Riot Gear By Matt Crowther

Walk into a dive shop, tell a member of staff that you want an all-purpose watersports suit and they will probably look slightly confused, then sell you a wetsuit meant for diving. The reality is that most suits are designed with a particular sport in mind, so people who enjoy many different watersports will probably end up with two or three different suits each for a different activity. The Typhoon Riot, one of the first of a new range from the company, is designed to perform both above and below the surface, making it usable for a variety of watersports.

Most of the suit is constructed from double-lined 5mm and 3mm neoprene rubber. This is perfect for diving as it is abrasion-resistant and unlikely to become snagged on equipment. A smooth skin 5mm chest and stomach area at the front and rear of the suit, is great for surface watersports, and will reduce wind-chill when you’re wet at the end of a dive – smooth skin neoprene is a fine mesh that dries quickly and prevents cold air passing through the suit to your body – why it is used for surface watersports suits.

The suit is fitted with strong rubber kneepads that, while slightly restrictive, help prevent wear that can be caused by kneeling on the sea-bed. Titanium inside the suit-lining slows down the conduction of heat away from your body.

The medium/large suit I used, tailored nicely to my body, produced a comfortable, non-restrictive fit. The seams are butted together with glue and are double blind stitched, (a blind stitch goes only halfway through the suit), combining good looks with durability.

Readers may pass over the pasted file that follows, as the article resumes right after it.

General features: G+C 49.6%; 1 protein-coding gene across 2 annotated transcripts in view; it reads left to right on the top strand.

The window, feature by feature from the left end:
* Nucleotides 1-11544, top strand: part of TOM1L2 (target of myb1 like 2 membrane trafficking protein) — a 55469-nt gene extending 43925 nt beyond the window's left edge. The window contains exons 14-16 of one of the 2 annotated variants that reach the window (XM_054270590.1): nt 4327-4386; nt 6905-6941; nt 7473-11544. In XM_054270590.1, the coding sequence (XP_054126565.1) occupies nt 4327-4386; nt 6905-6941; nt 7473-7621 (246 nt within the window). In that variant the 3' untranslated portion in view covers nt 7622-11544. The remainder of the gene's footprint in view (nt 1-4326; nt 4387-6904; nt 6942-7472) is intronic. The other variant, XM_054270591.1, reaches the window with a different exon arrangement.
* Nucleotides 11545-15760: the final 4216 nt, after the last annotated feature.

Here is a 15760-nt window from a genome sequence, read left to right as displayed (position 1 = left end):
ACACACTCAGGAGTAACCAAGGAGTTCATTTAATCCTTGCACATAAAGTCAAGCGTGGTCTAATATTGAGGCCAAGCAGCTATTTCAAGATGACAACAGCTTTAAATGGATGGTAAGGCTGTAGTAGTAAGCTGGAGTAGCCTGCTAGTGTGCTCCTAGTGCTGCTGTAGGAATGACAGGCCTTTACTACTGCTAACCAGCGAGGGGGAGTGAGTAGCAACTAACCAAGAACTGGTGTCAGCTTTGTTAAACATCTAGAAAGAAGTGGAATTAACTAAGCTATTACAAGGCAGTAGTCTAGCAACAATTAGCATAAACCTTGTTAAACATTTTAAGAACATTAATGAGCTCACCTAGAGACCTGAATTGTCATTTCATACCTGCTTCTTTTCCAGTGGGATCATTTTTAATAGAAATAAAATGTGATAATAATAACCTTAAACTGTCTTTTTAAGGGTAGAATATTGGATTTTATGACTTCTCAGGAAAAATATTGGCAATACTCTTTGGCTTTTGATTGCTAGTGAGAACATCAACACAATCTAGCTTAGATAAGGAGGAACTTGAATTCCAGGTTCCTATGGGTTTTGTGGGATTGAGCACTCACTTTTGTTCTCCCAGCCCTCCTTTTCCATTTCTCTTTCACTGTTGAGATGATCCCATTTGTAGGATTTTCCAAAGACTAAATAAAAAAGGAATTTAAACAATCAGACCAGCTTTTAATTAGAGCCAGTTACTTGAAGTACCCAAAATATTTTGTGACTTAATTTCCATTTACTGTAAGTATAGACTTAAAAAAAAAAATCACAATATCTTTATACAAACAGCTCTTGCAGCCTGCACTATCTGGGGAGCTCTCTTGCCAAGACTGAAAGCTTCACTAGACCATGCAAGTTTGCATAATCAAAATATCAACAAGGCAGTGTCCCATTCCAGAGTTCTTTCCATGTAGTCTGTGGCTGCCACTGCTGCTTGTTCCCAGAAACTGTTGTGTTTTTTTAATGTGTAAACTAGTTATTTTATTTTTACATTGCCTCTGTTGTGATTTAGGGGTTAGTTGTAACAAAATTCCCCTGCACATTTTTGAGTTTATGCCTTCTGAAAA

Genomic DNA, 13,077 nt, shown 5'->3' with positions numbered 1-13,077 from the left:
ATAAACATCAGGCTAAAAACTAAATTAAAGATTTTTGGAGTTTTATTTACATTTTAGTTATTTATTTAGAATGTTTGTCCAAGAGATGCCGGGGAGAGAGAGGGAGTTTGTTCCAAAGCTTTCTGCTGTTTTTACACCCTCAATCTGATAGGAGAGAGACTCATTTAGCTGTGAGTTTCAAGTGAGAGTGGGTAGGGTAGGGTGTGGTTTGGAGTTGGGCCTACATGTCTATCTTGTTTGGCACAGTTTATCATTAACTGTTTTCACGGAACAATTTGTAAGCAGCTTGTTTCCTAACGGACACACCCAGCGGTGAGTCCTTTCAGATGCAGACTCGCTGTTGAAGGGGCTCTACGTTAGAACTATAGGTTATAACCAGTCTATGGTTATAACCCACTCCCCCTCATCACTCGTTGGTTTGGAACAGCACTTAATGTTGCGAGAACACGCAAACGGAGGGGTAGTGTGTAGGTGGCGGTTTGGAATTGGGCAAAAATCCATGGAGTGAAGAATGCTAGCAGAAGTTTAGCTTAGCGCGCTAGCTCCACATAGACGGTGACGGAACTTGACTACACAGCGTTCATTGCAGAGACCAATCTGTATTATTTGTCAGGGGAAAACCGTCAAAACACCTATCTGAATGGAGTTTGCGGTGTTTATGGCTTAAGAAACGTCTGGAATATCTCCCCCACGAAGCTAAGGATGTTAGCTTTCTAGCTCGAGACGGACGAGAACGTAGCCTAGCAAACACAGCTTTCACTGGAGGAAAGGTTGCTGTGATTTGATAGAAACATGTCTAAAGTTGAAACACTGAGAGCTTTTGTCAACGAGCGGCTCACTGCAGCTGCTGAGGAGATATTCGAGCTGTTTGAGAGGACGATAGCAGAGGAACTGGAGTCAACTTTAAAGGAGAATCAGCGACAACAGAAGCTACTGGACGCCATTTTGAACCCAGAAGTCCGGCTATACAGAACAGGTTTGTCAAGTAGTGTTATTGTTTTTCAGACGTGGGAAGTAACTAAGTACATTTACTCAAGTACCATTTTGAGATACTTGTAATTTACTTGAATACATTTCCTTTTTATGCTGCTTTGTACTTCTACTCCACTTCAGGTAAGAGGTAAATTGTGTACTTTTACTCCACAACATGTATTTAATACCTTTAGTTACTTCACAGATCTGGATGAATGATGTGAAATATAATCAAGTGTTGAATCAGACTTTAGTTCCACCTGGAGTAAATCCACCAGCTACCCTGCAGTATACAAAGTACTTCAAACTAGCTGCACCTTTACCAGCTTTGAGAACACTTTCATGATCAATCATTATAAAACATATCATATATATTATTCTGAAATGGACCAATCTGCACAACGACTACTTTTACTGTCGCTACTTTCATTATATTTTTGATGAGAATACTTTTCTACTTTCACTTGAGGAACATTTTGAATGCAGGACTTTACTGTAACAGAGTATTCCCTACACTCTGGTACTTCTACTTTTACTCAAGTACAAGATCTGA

Typhoon has fitted removable ankle-straps for water-skiers that can be pulled tight to stop water going up the leg. I tried diving both with and without these and found that they caused water to gather and balloon around my ankles. Although this only affected me when I got out of the water, it looked rather strange and was a little uncomfortable so I didn’t use them.

I dived with the Riot in the Red Sea for one week, where I was doing between two and four dives a day. Most of these were with a camera, which meant that I was stationary for long periods on each dive. While I cannot draw a conclusion on the suit’s performance when worn for other watersports, overall the Riot was a warm, comfortable suit to dive in and one I would happily use again. The price for the 5mm, which was tested, is £139 and the 3mm version with detachable sleeves (pictured above) is £99.

• Contact Typhoon on 01642 486104.

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